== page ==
As a  twelve-year-old  rummaging in  my  mother's  ward­ robe, I felt dangerously  weird and alone. I didn't even  know that such a thing as transvestism existed or that other men felt









the same. This  feeling prompted  the  thought that masculin­ ity is an act played out blindly by many men who have had no reason  or impulse  to question what it is they are doing.  One thing I  discovered  in  investigating the  nature  of identity  for my TV series and  London exhibition  Who Are You? was that identity  is an ongoing performance, not a static  state.  The philosopher Julian  Baggini wrote that "Tis a verb masquer­ ading as a noun."

I can't  remember a time  when  I  embraced being a man fully, unquestioningly. I  am a white man, a rather  tarnished badge  to wear these days, weighted  with guilt  and shame  at the behavior of one's fellows. Manliness  for my young self was problematic. Somewhere  there  was always a nagging  suspi­ cion that masculinity was inherently wrong and needed  to be controlled. My mother  used me, her eldest son, as a sounding board to vent all her rage against men. By the age of fifteen, I had  taken  on  board  a heap  of anti-male  propaganda. Even today  I  often  catch  myself observing  and  commenting on men as if I were not one of them. Most men are nice, reason­ able fellows. But most violent  people, rapists, criminals, kill­ ers, tax avoiders, corrupt politicians, planet despoilers, sex abusers and dinner-party bores do tend to be, well ... men.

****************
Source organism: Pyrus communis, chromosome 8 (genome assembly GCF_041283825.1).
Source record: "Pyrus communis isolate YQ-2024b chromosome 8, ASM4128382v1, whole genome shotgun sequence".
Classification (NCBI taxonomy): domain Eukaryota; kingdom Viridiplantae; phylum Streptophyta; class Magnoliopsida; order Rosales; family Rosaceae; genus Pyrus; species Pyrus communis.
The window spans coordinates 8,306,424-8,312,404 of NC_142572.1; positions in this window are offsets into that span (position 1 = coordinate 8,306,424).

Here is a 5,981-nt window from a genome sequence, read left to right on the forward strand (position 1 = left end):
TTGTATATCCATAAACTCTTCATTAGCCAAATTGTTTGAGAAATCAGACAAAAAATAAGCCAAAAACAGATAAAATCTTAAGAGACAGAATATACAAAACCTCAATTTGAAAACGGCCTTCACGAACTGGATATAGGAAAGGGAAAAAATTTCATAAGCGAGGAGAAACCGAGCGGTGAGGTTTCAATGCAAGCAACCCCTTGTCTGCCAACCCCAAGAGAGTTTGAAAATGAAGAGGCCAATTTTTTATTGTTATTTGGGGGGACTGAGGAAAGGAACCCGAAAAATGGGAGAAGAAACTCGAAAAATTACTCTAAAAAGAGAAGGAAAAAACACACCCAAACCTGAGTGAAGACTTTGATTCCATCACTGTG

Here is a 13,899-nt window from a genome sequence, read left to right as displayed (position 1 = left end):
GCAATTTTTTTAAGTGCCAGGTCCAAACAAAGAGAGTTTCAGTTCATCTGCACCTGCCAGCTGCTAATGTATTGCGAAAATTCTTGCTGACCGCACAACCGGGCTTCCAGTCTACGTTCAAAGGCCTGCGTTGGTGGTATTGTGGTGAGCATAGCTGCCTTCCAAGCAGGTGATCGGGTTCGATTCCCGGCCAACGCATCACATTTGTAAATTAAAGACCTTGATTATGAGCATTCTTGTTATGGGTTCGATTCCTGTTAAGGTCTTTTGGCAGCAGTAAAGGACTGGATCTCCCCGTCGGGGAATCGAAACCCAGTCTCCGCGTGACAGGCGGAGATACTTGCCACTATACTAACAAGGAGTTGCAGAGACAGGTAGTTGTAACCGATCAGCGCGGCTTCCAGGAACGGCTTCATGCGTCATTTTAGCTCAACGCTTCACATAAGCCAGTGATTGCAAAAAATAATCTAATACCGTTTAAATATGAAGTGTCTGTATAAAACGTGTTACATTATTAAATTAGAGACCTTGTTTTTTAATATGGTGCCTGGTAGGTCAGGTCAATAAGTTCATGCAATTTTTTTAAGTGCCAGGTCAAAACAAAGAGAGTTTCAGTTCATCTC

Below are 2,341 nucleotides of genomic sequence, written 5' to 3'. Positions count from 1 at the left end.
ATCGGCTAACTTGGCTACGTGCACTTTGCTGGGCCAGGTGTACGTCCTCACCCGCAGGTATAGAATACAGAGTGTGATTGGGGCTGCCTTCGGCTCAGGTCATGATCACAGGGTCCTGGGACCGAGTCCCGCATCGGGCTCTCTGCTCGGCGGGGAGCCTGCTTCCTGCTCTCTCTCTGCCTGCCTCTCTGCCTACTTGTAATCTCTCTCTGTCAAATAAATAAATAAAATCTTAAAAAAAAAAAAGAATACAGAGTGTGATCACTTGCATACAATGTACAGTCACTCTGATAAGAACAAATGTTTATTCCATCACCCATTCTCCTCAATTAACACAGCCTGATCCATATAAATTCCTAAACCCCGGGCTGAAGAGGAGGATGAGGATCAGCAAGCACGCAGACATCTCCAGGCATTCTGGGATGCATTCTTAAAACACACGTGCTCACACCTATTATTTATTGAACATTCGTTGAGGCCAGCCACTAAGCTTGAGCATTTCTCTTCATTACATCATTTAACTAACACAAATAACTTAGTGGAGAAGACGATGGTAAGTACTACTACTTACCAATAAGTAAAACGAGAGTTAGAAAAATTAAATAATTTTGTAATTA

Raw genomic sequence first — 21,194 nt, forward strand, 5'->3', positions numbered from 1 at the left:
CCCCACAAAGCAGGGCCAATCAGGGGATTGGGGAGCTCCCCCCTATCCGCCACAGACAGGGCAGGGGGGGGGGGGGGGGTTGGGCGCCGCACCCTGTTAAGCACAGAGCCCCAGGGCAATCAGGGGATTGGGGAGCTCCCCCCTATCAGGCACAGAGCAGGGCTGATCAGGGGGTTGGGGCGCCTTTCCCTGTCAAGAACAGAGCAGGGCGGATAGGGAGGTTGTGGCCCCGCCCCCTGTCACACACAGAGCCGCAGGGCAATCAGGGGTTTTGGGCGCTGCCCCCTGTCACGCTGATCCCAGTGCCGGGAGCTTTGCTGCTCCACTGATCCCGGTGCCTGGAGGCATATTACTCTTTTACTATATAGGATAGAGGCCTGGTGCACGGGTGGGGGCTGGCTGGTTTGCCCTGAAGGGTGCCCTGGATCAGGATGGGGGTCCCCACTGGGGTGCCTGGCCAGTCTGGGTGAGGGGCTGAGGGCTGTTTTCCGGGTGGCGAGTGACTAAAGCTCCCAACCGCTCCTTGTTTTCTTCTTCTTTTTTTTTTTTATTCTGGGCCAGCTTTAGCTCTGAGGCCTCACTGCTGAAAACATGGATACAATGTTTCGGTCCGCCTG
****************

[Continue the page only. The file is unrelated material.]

I did not have good role models. My father left when I was just four years old, and  I didn't  really have any meaningful contact with  him  until  I  was fifteen,  by which  time  I was pretty  well hardwired  with  my own  version  of masculinity and  its attendant sexuality, something that  I still have forty years later. My stepfather, with whom I lived for the majority of my childhood, was a volatile and violent  man  of whom  I was terrified. So men were unreliable, brutish, distant  and uninterested in me. I have suffered at the hands  of individual









men  and  with  the  constraints of gender  itself. I am  a male person, and  I have learned  to have some compassion for my­ self and hope to have compassion for males in general.  I write this book with goodwill  and in the  hope that men  will learn to flourish in a changing world.